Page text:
- A migraine is a primary headache disorder characterised by recurrent headaches. They can be moderate to severe and usually affects one half of the head. The headaches are pulsating in nature and last from 2 to 72 hours
A migraine is a very common and distressing disorder. It isn’t usually fatal but can adversely affect the quality of life of the sufferer. If you suffer from migraine headaches, you’re not alone. According to the Migraine Research Foundation (MRF) of the US, migraine is the 3rd most prevalent illness in the world.
A migraine is a primary headache disorder characterised by recurrent headaches. They can be moderate to severe and usually affects one half of the head. The headaches are pulsating in nature and last from 2 to 72 hours. Other symptoms associated with migraines include vomiting, nausea and increased sensitivity to light, sound or smell. Physical activity generally makes the pain worse.
Migraines are more common in females than males and often linked with family history. 85 per cent of chronic migraine sufferers are women mostly due to hormonal causes, suggests MRF. The underlying mechanisms of migraines are not well understood but are believed to involve blood vessels and nerves of the brain.
A migraine is generally divided into 4 phases with different symptoms and signs, although not all phases are necessarily experienced.
The first phase occurs hours to days before the headache. Its symptoms and signs include mood changes, irritability, fatigue, euphoria, diarrhoea or constipation and muscle stiffness.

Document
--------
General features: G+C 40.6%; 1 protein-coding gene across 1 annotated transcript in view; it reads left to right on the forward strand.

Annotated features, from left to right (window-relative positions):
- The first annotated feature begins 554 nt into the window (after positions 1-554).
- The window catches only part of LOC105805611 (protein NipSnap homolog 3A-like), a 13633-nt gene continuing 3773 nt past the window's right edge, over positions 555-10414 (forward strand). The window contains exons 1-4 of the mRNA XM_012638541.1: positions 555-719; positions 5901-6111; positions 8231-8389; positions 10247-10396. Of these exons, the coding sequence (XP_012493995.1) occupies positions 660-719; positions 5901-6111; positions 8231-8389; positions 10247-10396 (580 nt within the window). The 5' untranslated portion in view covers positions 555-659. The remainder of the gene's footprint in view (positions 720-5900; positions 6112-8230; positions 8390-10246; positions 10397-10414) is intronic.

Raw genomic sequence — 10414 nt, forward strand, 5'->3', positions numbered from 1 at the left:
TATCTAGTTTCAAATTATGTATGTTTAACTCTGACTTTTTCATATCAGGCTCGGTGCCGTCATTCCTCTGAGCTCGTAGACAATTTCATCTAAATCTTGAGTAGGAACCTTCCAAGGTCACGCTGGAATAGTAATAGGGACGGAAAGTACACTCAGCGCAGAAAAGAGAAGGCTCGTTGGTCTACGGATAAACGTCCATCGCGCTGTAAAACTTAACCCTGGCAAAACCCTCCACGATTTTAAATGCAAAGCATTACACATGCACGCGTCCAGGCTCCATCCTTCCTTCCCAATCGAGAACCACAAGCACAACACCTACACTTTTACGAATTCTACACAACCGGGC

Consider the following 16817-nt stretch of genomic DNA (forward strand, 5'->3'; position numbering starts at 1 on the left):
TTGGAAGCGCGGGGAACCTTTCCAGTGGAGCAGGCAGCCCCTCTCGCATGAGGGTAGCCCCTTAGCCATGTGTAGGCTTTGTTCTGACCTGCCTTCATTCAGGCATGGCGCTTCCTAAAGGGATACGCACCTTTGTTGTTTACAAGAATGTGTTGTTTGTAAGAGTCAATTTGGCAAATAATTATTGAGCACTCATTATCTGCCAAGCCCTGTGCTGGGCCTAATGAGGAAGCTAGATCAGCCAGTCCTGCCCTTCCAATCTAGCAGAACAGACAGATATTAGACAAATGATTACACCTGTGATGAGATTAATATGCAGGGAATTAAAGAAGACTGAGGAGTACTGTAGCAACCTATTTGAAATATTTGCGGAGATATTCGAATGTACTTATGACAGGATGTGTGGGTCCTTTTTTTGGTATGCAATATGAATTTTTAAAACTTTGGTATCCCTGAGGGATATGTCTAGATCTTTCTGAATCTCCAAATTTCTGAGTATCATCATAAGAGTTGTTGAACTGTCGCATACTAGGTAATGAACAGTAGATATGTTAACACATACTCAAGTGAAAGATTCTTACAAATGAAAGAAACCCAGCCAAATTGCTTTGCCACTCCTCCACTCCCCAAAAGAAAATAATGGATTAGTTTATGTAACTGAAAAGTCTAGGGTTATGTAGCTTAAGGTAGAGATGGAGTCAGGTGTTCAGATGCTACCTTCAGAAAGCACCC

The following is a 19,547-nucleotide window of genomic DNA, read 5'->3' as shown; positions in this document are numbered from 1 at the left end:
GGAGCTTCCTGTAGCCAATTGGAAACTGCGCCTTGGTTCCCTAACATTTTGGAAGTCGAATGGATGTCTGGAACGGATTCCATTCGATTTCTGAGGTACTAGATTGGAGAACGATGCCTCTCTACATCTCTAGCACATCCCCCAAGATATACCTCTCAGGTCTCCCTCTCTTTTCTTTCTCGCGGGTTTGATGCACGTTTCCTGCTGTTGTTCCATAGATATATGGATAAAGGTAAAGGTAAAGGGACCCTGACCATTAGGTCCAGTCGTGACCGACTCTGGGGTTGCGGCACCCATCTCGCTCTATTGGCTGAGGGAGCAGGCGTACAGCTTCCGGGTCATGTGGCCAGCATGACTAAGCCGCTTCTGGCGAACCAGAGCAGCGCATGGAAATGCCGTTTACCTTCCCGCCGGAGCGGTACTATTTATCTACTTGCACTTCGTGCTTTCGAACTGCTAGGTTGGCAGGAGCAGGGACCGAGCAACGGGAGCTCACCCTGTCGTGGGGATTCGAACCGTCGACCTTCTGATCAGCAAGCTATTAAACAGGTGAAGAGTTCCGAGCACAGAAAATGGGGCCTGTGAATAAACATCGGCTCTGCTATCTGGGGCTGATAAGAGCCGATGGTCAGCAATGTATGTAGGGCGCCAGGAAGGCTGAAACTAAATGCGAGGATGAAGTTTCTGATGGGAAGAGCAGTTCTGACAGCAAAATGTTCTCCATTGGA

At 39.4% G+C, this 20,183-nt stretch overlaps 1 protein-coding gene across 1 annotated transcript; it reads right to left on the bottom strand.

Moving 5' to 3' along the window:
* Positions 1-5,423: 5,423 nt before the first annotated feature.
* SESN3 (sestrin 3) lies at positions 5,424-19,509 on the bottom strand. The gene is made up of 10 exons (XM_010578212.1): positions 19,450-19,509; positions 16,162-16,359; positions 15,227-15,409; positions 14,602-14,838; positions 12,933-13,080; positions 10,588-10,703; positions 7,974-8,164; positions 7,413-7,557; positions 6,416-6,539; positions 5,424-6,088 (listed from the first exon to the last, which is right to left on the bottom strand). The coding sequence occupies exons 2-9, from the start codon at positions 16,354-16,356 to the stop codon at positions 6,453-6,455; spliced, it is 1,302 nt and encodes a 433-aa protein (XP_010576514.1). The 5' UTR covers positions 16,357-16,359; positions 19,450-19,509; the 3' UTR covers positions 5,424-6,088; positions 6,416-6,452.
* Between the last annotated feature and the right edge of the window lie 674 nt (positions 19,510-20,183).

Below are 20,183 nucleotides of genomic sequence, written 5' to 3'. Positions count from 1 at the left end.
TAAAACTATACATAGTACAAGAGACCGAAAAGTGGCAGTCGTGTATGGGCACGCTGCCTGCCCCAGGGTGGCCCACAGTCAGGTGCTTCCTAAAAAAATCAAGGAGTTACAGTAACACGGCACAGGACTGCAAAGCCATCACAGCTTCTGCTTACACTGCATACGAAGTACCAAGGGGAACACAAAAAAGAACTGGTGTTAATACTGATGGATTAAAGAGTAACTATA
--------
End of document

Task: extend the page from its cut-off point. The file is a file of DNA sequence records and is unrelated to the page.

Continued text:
The second phase occurs immediately before the headache. Its symptoms can be visual, sensory or motor in nature and many people experience multiple symptoms. Visual symptoms occur in almost 99 per cent of cases and include alteration in field of vision and blurring.
The third phase is known as the pain or headache phase in which the headache is throbbing and moderate to severe in intensity.
The final phase which is at the end of a migraine attack presents with fatigue, head pain, weakness and gastrointestinal symptoms like constipation and diarrhoea.
The underlying causes of migraines are not very well known but are associated with genetics and environmental factors. According to the MRF, about 90 per cent of migraine sufferers have a family history of migraines.
A number of psychological conditions may also cause migraines including depression, anxiety, stress, and bipolar disorder. Other implicated causes include pregnancy, oral contraceptive use, sleep deprivation, alcohol use.
This includes keeping stress levels in check and taking regular breaks from your busy schedule to de-stress, getting enough sleep and regularly doing physical exercise.
If your migraine attacks persist despite of taking these measures, your best option would be to consult a medical professional for professional advice.
The author is a Medical Student at Hubert Kairuki Memorial University